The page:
How Business Consulting Can Save You Money
A Guy and His Start-up Idea
I recently met with a potential client to discuss his new website project. Now, I meet or take phone calls on a daily basis with potential clients who have a web based business idea. Its a mixed bag of good, bad, and terrible ideas for the next big Internet sensation. In the spirit of anonymity I’ll refer to this client as Guy.
So, Guy and I casually began discussing the general idea of how he wanted his website to work. The idea was to connect high-school athletes with professional coaches. He had around 20 professional athletes (coaches) who had verbally committed to listing on his site. His revenue model charged coaches an annual subscription fee to be listed on the site. In theory the coaches would fill up their schedules via the website and pay a nominal fee to do so.
In the span of about 20 minutes a lot of flaws were immediately apparent to me. First and foremost Guy had an unrealistic expectation of the costs associated with building his website. In addition, he was not very keen on making adjustments to the scope to bring the project within his budget. I’ve been in this business long enough to know immediately that he needed about 20-25k to execute the project he had in mind. He wanted to spend less than 10k. I could see a clearer path for the project that could be achieved with a smaller budget, but he wouldn’t have any of it. So, he was already on the path that leads many small businesses to failure, undercapitalization, or simply underestimating the costs with starting a venture.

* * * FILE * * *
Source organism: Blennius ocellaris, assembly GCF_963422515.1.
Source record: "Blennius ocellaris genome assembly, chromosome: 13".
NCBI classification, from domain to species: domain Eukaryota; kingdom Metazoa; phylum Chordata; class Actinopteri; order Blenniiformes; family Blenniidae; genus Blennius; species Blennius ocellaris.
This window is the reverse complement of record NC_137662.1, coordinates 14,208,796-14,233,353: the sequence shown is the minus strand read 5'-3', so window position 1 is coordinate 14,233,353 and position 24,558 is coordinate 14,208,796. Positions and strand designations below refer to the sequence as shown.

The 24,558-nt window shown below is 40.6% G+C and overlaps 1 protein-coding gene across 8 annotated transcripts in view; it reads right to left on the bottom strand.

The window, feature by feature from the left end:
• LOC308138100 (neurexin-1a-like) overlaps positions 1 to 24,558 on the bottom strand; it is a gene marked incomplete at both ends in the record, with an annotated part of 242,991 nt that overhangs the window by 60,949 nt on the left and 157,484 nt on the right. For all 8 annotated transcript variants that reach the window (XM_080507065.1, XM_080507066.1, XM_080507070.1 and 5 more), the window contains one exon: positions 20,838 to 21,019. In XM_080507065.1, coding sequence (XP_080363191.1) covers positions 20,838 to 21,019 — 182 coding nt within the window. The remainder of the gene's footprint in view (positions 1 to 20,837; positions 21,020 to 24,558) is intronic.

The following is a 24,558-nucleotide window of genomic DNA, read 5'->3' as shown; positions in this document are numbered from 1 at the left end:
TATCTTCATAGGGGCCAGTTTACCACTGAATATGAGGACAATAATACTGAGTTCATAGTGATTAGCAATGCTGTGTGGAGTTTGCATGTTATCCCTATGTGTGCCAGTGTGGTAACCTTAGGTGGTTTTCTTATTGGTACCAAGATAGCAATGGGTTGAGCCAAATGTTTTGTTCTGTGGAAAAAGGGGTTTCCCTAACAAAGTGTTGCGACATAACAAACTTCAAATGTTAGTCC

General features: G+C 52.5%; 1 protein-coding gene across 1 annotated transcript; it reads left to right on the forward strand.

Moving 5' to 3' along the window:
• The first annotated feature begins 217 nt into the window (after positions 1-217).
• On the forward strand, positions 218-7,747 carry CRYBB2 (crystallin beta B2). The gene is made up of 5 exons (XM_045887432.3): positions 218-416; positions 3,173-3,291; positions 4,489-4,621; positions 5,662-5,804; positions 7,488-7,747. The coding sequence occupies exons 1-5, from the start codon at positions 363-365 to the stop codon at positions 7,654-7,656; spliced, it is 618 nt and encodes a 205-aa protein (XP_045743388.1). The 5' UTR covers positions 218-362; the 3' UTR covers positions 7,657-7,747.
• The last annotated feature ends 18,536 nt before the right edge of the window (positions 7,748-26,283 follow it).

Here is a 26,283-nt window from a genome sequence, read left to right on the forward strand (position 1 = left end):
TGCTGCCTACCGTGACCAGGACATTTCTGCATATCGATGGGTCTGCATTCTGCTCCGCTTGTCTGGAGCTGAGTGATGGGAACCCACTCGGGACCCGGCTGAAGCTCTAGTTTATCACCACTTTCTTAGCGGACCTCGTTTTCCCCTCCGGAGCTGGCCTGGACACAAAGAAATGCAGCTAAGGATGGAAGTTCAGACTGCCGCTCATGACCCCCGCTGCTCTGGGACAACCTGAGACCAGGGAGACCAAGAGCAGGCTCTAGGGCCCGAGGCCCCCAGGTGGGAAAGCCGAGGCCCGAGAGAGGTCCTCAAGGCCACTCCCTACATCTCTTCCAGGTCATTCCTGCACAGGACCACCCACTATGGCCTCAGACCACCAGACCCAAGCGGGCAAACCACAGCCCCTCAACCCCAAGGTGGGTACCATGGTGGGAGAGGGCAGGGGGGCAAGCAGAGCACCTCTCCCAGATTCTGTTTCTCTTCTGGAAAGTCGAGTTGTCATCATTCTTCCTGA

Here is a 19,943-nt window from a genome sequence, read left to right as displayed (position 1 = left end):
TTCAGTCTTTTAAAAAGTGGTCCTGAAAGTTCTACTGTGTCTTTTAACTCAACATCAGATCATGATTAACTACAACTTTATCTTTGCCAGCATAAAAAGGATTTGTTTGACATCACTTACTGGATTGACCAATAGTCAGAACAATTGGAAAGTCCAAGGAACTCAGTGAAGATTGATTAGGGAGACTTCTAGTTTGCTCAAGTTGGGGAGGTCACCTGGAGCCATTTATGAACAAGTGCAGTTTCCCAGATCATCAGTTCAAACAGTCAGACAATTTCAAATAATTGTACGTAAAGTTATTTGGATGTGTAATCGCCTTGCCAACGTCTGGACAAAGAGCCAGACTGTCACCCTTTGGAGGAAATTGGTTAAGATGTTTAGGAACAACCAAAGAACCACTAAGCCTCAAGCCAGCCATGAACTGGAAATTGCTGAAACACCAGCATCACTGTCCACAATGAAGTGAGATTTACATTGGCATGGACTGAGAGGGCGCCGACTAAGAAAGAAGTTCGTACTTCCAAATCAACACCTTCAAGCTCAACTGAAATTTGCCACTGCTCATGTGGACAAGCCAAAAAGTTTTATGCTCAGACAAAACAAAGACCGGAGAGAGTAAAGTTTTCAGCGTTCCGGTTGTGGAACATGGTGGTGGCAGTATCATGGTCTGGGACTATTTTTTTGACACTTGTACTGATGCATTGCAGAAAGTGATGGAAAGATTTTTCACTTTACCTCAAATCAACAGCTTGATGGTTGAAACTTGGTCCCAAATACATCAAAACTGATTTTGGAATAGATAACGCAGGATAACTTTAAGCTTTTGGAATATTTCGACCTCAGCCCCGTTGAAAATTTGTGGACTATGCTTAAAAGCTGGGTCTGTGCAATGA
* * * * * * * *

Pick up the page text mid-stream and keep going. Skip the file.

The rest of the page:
Frustrated that Guy had walked into a Lexus dealership with the budget for a Carolla I fired off some very simple questions.
“How many paying customers do you have at this moment?”
He responded, “None, but 20 have say they are interested and want to be listed on the site.”
“How much is each customer willing to pay?”
“I”m going to charge each coach $200 a year for a subscription.” He said.
Here lies another obvious flaw. He didn’t know how much a customer was willing to pay. He only know how much he wanted to charge.
I didn’t need a calculator to figure out that even if he had 100 paying coaches he would generate 20k in the first year and this does not account for the cost of acquiring those 100 coaches and the cost of building and maintaining his website, his time, etc. The math didn’t add up.
He was so focused on minute details of the website that he hadn’t considered costs other than the initial design and build of his new site. When I inquired about PR, Marketing, Sales, and basic economics of his business idea he said he hadn’t figured that out yet.
Your idea may be the best one you have ever thought of, but there needs to be a market for your idea. Guy didn’t seem to understand that he had an idea not a business. The first 6-12 months would prove or disprove his concept.
Why Hire a Business Consultant?
The dictionary defines a consultant as “an expert in a particular field who works as an advisor either to a company or to another individual.”
Many people who initially approach me about a start-up fail to understand that they are starting a business not a website. The website is only one piece of a larger picture. Starting a business takes a lot of resources, both time and money. The Internet does not circumvent this process. In other words, a web based business is exactly the same as starting any traditional business, it’s a lot of work and a website is a component of the start-up equation not the entire equation.
One must still consider marketing, PR, payroll, manufacturing, rent, revenues, accounting, billing, financing, and most importantly customers.
Often founders are too close to the problems to identify them. That’s when a the benefits of a consultant can save the day and your hard earned money. Hiring a consultant could save a lot of wasted time and money on a poorly planned or managed project. In fact, the best advice might be don’t start the business at all.
So, if you are considering a new venture it is in your best interest to bring in a consultant in some capacity. A good consultant provides an objective, fresh, and knowledgeable viewpoint, which provides your venture a greater chance of succeeding.